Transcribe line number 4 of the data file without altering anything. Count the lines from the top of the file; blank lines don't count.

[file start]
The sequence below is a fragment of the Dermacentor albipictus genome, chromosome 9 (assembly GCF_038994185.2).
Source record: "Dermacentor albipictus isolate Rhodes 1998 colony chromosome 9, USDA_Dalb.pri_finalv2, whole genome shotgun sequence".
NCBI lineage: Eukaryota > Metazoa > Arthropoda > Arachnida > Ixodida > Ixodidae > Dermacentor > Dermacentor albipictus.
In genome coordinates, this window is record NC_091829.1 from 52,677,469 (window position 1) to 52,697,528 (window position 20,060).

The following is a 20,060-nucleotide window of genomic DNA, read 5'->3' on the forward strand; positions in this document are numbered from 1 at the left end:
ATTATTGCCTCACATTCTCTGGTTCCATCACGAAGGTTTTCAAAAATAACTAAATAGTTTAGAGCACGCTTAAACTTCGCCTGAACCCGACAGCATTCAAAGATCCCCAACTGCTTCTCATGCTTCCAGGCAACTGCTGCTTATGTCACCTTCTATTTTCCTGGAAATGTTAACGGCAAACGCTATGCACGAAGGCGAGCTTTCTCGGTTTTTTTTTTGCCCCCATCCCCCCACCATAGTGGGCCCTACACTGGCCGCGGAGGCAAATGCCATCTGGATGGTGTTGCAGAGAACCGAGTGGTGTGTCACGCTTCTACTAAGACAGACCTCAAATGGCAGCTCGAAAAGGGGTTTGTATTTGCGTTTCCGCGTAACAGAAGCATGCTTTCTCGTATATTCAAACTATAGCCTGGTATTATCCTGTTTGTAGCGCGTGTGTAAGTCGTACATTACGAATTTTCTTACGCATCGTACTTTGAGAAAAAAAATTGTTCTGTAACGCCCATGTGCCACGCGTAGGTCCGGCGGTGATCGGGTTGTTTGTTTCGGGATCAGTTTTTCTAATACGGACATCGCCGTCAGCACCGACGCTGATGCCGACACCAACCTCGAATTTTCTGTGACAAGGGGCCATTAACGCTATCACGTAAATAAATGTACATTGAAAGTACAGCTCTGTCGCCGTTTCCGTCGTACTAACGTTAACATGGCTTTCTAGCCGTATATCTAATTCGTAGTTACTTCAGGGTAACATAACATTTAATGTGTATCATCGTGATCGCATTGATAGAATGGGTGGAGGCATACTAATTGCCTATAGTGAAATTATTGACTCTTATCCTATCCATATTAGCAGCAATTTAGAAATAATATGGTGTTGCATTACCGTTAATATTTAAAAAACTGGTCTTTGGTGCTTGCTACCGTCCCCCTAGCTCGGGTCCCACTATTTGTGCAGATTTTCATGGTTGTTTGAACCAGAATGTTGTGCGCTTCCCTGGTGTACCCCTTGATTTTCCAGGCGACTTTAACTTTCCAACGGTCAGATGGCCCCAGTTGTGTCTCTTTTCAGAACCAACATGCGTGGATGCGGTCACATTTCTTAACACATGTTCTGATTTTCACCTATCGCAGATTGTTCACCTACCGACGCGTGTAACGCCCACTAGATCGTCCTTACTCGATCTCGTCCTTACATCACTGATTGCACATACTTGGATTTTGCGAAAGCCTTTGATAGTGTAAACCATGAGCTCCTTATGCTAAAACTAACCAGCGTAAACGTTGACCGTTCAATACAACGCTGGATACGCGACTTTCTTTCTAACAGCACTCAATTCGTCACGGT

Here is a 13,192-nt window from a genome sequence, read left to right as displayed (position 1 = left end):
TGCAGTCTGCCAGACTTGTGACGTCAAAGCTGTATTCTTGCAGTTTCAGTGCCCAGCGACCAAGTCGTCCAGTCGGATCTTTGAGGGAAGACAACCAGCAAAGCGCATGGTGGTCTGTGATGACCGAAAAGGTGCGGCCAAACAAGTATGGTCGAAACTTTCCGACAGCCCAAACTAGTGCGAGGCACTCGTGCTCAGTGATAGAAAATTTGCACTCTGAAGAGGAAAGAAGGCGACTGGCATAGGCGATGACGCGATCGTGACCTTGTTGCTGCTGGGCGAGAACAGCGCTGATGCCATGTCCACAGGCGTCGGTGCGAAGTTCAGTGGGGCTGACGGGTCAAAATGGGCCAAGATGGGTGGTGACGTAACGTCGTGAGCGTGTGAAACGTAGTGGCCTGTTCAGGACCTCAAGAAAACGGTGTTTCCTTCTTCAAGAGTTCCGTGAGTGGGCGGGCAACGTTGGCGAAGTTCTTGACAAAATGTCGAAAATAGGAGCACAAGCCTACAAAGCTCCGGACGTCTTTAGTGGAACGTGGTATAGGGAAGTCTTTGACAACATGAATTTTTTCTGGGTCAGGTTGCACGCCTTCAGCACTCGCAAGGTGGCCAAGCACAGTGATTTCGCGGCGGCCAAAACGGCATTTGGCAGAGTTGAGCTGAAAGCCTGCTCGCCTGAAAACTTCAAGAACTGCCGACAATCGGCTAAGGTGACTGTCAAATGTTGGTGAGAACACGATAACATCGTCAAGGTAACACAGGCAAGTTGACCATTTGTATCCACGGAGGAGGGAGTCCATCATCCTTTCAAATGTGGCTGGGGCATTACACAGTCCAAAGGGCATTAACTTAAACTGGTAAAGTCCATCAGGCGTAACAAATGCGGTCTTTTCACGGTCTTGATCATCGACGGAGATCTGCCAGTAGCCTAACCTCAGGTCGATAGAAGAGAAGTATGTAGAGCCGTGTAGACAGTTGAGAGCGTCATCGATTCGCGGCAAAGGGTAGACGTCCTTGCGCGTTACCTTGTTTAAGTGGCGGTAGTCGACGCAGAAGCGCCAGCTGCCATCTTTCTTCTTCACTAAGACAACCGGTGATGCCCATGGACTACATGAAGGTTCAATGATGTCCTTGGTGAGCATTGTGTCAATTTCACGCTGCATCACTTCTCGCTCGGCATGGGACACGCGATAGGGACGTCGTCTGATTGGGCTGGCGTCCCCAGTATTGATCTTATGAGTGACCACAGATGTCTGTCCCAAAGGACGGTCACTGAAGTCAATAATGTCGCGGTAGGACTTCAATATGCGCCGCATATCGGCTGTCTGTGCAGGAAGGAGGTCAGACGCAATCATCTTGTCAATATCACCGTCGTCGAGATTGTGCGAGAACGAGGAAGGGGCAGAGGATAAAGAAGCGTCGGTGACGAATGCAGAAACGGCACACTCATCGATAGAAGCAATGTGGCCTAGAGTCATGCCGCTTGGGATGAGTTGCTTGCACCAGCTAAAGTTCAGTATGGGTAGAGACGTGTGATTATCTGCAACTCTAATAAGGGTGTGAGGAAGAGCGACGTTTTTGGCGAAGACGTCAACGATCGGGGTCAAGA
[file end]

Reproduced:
In genome coordinates, this window is record NC_091829.1 from 52,677,469 (window position 1) to 52,697,528 (window position 20,060).